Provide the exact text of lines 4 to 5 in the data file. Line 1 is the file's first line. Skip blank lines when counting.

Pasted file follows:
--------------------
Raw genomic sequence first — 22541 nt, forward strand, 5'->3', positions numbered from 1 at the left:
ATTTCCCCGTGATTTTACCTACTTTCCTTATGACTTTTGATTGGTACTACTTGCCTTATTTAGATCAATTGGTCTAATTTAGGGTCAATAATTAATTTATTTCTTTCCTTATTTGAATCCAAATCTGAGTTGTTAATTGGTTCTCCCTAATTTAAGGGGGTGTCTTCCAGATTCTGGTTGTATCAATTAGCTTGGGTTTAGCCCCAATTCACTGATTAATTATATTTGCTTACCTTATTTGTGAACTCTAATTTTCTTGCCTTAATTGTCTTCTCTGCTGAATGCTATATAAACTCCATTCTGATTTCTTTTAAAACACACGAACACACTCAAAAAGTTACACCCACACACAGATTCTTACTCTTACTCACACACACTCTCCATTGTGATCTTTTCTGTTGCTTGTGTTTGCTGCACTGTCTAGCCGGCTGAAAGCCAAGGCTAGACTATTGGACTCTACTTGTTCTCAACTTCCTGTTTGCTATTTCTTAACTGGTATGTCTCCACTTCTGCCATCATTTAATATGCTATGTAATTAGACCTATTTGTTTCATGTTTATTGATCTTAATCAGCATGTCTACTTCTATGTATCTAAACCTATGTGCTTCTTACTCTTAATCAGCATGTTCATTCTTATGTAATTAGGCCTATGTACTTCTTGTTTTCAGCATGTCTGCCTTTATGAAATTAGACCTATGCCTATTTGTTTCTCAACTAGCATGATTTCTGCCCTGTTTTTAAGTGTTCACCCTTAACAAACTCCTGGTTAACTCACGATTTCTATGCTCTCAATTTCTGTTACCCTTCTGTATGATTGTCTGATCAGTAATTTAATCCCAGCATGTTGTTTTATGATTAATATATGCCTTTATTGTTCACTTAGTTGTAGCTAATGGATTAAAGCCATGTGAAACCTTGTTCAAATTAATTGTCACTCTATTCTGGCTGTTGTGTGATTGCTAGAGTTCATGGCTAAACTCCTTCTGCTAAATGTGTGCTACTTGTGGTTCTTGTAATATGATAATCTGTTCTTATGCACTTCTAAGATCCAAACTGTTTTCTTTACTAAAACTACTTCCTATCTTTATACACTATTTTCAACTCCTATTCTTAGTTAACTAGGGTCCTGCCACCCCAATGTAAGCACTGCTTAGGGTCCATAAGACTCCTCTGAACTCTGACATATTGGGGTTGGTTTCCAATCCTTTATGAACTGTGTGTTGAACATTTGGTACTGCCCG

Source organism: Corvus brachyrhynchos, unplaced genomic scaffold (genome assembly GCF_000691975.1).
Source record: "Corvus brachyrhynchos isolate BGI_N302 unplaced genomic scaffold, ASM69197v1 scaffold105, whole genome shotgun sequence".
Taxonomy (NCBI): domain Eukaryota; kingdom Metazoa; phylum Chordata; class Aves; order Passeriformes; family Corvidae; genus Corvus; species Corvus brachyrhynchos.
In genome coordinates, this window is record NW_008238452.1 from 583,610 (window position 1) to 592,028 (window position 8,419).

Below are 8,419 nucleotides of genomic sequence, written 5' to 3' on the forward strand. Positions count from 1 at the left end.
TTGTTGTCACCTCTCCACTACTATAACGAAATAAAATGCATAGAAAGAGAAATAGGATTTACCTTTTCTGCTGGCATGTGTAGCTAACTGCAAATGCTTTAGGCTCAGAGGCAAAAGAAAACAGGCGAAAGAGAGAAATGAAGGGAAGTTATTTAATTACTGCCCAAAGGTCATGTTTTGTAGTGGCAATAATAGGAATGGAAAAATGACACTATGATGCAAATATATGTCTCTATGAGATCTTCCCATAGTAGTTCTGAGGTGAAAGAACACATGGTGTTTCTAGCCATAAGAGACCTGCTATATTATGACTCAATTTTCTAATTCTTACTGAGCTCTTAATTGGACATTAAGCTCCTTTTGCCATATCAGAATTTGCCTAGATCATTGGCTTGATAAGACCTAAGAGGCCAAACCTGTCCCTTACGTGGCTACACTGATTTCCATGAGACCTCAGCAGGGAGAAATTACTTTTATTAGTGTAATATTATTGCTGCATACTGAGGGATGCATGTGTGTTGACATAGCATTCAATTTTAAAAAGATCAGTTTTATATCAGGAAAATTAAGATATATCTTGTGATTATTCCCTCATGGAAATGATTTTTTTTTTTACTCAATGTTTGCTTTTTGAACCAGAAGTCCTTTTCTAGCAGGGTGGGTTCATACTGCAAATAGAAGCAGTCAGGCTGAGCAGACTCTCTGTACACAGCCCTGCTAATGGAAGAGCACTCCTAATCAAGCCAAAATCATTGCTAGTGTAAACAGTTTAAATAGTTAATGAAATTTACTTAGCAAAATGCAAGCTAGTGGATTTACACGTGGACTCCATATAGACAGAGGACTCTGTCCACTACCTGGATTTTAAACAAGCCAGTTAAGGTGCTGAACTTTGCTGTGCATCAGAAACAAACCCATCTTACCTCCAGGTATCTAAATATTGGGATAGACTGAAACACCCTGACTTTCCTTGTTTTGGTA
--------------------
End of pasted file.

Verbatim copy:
Source record: "Corvus brachyrhynchos isolate BGI_N302 unplaced genomic scaffold, ASM69197v1 scaffold105, whole genome shotgun sequence".
Taxonomy (NCBI): domain Eukaryota; kingdom Metazoa; phylum Chordata; class Aves; order Passeriformes; family Corvidae; genus Corvus; species Corvus brachyrhynchos.